Design of ice-phobic surfaces for aerospace applications: work with Honeywell Bangalore
Slippery, liquid-infused porous surfaces (SLIPS) with nanostructured coating have been proposed about a decade ago  as a promising potential candidate to minimize contact angle hysteresis and consequent pinning of the three-phase contact line on droplets forming on a solid surface. The pinning of the contact line prevents the sliding of water-droplets nucleating on these surfaces thus allowing sufficient time for freezing and ice-formation. This can be extremely undesirable when occurring inside aircraft engines and require efficient removal. In recent years, strategies to counter ice formation have shifted from removal of ice to designing surfaces which inhibit their formation in the first place. Among various proposed techniques for designing ice-phobic surfaces, liquid infused porous surfaces appear to be the most promising. SLIPS can significantly minimize contact angle hysteresis  e.g. for liquid infused aluminium surfaces this hysteresis can be ~ 2 degrees in comparison to the same surface without the infusement where it is much higher ~ 40 degrees . Consequently, on inclined surfaces the maximum size of pinned droplets goes down from 6 mm (uninfused surfaces) to ~600 microns (SLIPS) . Additionally, ice when formed should
have low adhesion strength on such surfaces allowing for efficient removal. An important set of criteria for aerospace applications is to ensure that the liquid infused surface should continue to be stable under imposed shear, either gravity induced or via flow of an external fluid . In addition, the liquid layer needs to be remain stable to successive icing and de-icing cycles suffering little depletion  and potentially having self-healing properties. The original SLIPS lubricating film was found to have significant depletion via drainage when the substrate was stored vertically  and rectifications to this have been subsequently proposed .
The aim of this M.Tech. project is to explore, optimize and develop an ice-phobic surface using various techniques suggested in the literature including SLIPS but also other techniques [5,6,7] for developing an anti-icing coating for Aerospace applications. The student will have the opportunity to work in close collaboration with Honeywell at Bangalore including the possibility of visiting and conducting experiments at their Research & Development Centre at Bangalore. In addition, the student may also be paid a suitable honorarium at the end of satisfactory competition of the project. The student is expected to design a setup for controlled icing and de-icing cycles at IIT Bombay in collaboration with Honeywell Bangalore. The guides at IIT Bombay will be Prof. Ratul Dasgupta & Prof. Guruswamy Kumaraswamy and Mr. Dilip Vasisht at Honeywell Bangalore.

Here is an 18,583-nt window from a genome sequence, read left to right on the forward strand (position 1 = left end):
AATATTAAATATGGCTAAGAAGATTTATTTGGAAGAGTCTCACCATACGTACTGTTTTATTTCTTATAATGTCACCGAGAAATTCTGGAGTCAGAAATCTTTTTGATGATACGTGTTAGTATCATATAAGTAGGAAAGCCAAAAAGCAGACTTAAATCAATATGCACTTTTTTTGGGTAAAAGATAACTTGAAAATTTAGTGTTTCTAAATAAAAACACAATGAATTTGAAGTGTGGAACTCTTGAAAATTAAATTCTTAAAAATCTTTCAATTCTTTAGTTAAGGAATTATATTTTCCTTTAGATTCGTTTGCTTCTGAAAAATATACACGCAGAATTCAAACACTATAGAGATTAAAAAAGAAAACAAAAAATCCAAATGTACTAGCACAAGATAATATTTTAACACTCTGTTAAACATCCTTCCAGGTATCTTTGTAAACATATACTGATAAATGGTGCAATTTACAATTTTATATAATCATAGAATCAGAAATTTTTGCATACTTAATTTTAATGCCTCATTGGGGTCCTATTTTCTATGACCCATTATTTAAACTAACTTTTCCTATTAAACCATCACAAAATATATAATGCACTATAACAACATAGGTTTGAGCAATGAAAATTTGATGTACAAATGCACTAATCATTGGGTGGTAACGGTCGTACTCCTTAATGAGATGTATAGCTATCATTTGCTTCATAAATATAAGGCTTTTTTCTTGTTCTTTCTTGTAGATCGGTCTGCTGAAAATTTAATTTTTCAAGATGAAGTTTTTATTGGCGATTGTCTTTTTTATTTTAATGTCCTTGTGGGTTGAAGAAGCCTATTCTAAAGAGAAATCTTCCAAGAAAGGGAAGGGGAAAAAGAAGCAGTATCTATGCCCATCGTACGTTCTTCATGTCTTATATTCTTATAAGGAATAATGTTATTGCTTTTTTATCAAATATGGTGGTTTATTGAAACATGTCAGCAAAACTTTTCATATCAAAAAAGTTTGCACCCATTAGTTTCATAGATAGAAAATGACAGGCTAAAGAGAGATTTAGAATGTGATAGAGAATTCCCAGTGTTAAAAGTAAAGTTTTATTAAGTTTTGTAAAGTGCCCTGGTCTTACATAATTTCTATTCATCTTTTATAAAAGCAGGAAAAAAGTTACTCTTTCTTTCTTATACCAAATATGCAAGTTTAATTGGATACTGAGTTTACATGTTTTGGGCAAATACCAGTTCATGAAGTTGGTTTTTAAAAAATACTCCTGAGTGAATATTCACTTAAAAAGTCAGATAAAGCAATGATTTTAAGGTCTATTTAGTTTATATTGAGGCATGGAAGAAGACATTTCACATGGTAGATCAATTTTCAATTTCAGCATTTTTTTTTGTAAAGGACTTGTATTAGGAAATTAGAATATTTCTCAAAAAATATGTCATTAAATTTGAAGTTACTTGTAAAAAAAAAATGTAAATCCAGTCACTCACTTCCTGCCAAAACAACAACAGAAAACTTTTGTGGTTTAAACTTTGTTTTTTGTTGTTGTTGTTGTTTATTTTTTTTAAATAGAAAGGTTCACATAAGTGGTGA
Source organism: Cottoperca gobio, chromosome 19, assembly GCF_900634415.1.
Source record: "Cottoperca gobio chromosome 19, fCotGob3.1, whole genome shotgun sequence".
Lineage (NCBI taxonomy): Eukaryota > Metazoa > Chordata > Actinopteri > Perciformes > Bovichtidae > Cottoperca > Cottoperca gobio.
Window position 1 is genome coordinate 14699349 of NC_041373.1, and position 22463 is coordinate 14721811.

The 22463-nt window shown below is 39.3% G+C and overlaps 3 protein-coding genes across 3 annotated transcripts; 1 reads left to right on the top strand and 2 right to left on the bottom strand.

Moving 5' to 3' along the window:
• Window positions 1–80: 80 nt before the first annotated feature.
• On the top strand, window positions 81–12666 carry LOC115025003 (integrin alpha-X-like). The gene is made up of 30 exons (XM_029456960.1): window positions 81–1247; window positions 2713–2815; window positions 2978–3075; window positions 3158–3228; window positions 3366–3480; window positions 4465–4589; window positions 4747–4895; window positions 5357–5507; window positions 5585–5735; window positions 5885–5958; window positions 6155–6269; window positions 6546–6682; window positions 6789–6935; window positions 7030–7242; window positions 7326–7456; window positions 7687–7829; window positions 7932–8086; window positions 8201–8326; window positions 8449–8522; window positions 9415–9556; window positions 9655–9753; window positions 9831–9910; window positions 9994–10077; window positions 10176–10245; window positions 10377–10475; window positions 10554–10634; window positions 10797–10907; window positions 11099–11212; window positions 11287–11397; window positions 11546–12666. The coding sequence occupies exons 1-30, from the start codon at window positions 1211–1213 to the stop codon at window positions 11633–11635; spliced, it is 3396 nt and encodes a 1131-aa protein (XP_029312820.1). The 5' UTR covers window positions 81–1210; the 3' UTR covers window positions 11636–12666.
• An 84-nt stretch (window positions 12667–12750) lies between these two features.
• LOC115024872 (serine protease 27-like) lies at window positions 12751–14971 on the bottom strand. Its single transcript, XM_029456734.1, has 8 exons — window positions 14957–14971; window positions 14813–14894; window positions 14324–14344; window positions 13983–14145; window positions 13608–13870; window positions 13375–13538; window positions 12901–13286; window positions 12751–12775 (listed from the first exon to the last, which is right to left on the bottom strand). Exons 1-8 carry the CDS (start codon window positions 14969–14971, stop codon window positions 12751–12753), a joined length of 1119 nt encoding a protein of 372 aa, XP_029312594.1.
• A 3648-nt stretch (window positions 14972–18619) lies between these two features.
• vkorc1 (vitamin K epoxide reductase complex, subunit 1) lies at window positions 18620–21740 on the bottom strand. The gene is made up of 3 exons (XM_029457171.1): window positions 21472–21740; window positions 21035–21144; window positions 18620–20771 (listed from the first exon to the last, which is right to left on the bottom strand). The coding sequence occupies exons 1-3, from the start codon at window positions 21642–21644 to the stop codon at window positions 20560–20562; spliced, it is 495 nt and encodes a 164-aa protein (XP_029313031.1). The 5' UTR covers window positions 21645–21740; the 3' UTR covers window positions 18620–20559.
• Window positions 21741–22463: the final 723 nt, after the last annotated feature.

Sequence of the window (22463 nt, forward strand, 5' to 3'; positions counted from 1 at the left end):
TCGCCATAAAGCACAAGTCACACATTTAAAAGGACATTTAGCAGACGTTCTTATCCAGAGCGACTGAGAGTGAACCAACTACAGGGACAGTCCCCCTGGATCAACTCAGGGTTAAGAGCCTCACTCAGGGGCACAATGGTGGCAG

1. Liquid-Infused Nanostructured Surfaces with Extreme Anti-Ice and Anti-Frost Performance, Philseok Kim, Tak-Sing Wong, Jack Alvarenga, Michael J. Kreder, Wilmer E. Adorno-Martinez and Joanna Aizenberg, 2012, ACS Nano
2. Bio-Inspired Strategies for Anti-Icing, Jianyong Lv et al, ACS Nano, 2014.
3. Transparency and damage tolerance of patternable omniphobic lubricated surfaces based on inverse colloidal monolayers, Vogel etl al, Nature 2013
4. Ice Adhesion on Lubricant-Impregnated Textured Surfaces, Subramanyam et al, Langmuir 2013
5. Magnetic slippery extreme icephobic surfaces, Irajizad et al, Nature comm. 2016
6. Recent development in the fabrication of self-healing superhydrophobic surfaces, E. K. Sam et al, Chemical Engg. Journal, 2019
7. Uniting Superhydrophobic, Superoleophobic and Lubricant Infused Slippery Behavior on Copper Oxide Nano-structured Substrates, S. K. Ujjain, Sci. Reports, 2016.
8. Shear-Driven Failure of Liquid-Infused Surfaces, Wexler et al, Phys. Rev. Lett, 2015.